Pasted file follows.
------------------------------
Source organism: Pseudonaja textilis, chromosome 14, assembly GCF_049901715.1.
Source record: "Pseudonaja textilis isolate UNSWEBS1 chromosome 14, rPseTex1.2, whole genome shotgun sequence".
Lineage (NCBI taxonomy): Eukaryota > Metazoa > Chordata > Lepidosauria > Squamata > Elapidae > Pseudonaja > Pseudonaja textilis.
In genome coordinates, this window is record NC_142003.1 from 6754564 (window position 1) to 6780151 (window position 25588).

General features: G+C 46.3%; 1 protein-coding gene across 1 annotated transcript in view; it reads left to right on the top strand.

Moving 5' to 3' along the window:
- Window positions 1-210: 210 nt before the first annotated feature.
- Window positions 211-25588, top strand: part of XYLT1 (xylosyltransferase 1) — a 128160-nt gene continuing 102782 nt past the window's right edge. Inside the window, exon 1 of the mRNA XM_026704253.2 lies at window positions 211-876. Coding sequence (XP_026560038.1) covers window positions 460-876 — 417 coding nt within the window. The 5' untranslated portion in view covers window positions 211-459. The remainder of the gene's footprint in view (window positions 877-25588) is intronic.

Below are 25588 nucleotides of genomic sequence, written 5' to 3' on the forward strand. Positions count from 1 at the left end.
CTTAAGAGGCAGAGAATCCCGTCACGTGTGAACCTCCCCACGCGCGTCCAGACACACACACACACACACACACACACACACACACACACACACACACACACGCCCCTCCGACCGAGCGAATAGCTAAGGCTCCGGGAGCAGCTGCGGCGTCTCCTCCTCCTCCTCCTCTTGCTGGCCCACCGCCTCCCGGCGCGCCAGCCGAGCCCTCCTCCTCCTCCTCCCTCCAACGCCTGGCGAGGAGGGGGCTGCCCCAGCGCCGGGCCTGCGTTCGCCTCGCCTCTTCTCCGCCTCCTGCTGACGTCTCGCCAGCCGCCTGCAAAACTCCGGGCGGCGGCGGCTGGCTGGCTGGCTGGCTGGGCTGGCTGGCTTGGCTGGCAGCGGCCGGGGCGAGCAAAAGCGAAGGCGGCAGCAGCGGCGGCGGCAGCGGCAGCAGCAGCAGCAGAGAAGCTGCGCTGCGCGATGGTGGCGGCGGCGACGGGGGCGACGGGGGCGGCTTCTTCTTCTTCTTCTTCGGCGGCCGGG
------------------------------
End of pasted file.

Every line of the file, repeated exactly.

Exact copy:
Source organism: Pseudonaja textilis, chromosome 14, assembly GCF_049901715.1.
Source record: "Pseudonaja textilis isolate UNSWEBS1 chromosome 14, rPseTex1.2, whole genome shotgun sequence".
Lineage (NCBI taxonomy): Eukaryota > Metazoa > Chordata > Lepidosauria > Squamata > Elapidae > Pseudonaja > Pseudonaja textilis.
In genome coordinates, this window is record NC_142003.1 from 6754564 (window position 1) to 6780151 (window position 25588).

General features: G+C 46.3%; 1 protein-coding gene across 1 annotated transcript in view; it reads left to right on the top strand.

Moving 5' to 3' along the window:
- Window positions 1-210: 210 nt before the first annotated feature.
- Window positions 211-25588, top strand: part of XYLT1 (xylosyltransferase 1) — a 128160-nt gene continuing 102782 nt past the window's right edge. Inside the window, exon 1 of the mRNA XM_026704253.2 lies at window positions 211-876. Coding sequence (XP_026560038.1) covers window positions 460-876 — 417 coding nt within the window. The 5' untranslated portion in view covers window positions 211-459. The remainder of the gene's footprint in view (window positions 877-25588) is intronic.

Below are 25588 nucleotides of genomic sequence, written 5' to 3' on the forward strand. Positions count from 1 at the left end.
CTTAAGAGGCAGAGAATCCCGTCACGTGTGAACCTCCCCACGCGCGTCCAGACACACACACACACACACACACACACACACACACACACACACACACACACGCCCCTCCGACCGAGCGAATAGCTAAGGCTCCGGGAGCAGCTGCGGCGTCTCCTCCTCCTCCTCCTCTTGCTGGCCCACCGCCTCCCGGCGCGCCAGCCGAGCCCTCCTCCTCCTCCTCCCTCCAACGCCTGGCGAGGAGGGGGCTGCCCCAGCGCCGGGCCTGCGTTCGCCTCGCCTCTTCTCCGCCTCCTGCTGACGTCTCGCCAGCCGCCTGCAAAACTCCGGGCGGCGGCGGCTGGCTGGCTGGCTGGCTGGGCTGGCTGGCTTGGCTGGCAGCGGCCGGGGCGAGCAAAAGCGAAGGCGGCAGCAGCGGCGGCGGCAGCGGCAGCAGCAGCAGCAGAGAAGCTGCGCTGCGCGATGGTGGCGGCGGCGACGGGGGCGACGGGGGCGGCTTCTTCTTCTTCTTCTTCGGCGGCCGGG